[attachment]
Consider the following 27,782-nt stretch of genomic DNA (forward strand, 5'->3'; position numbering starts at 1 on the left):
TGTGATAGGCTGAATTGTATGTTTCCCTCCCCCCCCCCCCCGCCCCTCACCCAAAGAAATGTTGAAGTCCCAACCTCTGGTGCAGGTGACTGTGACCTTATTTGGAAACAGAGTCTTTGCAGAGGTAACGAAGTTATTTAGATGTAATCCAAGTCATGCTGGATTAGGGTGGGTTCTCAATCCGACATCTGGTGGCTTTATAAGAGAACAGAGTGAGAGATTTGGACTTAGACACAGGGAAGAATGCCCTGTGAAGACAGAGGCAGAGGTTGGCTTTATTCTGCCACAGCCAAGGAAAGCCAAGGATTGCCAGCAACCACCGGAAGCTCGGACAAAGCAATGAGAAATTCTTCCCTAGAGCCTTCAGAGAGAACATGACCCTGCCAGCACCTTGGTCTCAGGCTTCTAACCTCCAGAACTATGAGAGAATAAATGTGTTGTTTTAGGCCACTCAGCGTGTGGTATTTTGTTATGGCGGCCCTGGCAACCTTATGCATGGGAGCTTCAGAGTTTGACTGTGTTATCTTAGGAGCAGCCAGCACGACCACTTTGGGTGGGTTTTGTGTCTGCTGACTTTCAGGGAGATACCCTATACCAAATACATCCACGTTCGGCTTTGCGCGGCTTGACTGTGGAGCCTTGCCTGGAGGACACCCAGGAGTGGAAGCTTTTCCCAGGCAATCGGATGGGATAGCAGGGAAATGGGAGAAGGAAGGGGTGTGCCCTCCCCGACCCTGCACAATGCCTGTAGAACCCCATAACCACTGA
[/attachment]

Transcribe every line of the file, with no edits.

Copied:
Consider the following 27,782-nt stretch of genomic DNA (forward strand, 5'->3'; position numbering starts at 1 on the left):
TGTGATAGGCTGAATTGTATGTTTCCCTCCCCCCCCCCCCCGCCCCTCACCCAAAGAAATGTTGAAGTCCCAACCTCTGGTGCAGGTGACTGTGACCTTATTTGGAAACAGAGTCTTTGCAGAGGTAACGAAGTTATTTAGATGTAATCCAAGTCATGCTGGATTAGGGTGGGTTCTCAATCCGACATCTGGTGGCTTTATAAGAGAACAGAGTGAGAGATTTGGACTTAGACACAGGGAAGAATGCCCTGTGAAGACAGAGGCAGAGGTTGGCTTTATTCTGCCACAGCCAAGGAAAGCCAAGGATTGCCAGCAACCACCGGAAGCTCGGACAAAGCAATGAGAAATTCTTCCCTAGAGCCTTCAGAGAGAACATGACCCTGCCAGCACCTTGGTCTCAGGCTTCTAACCTCCAGAACTATGAGAGAATAAATGTGTTGTTTTAGGCCACTCAGCGTGTGGTATTTTGTTATGGCGGCCCTGGCAACCTTATGCATGGGAGCTTCAGAGTTTGACTGTGTTATCTTAGGAGCAGCCAGCACGACCACTTTGGGTGGGTTTTGTGTCTGCTGACTTTCAGGGAGATACCCTATACCAAATACATCCACGTTCGGCTTTGCGCGGCTTGACTGTGGAGCCTTGCCTGGAGGACACCCAGGAGTGGAAGCTTTTCCCAGGCAATCGGATGGGATAGCAGGGAAATGGGAGAAGGAAGGGGTGTGCCCTCCCCGACCCTGCACAATGCCTGTAGAACCCCATAACCACTGA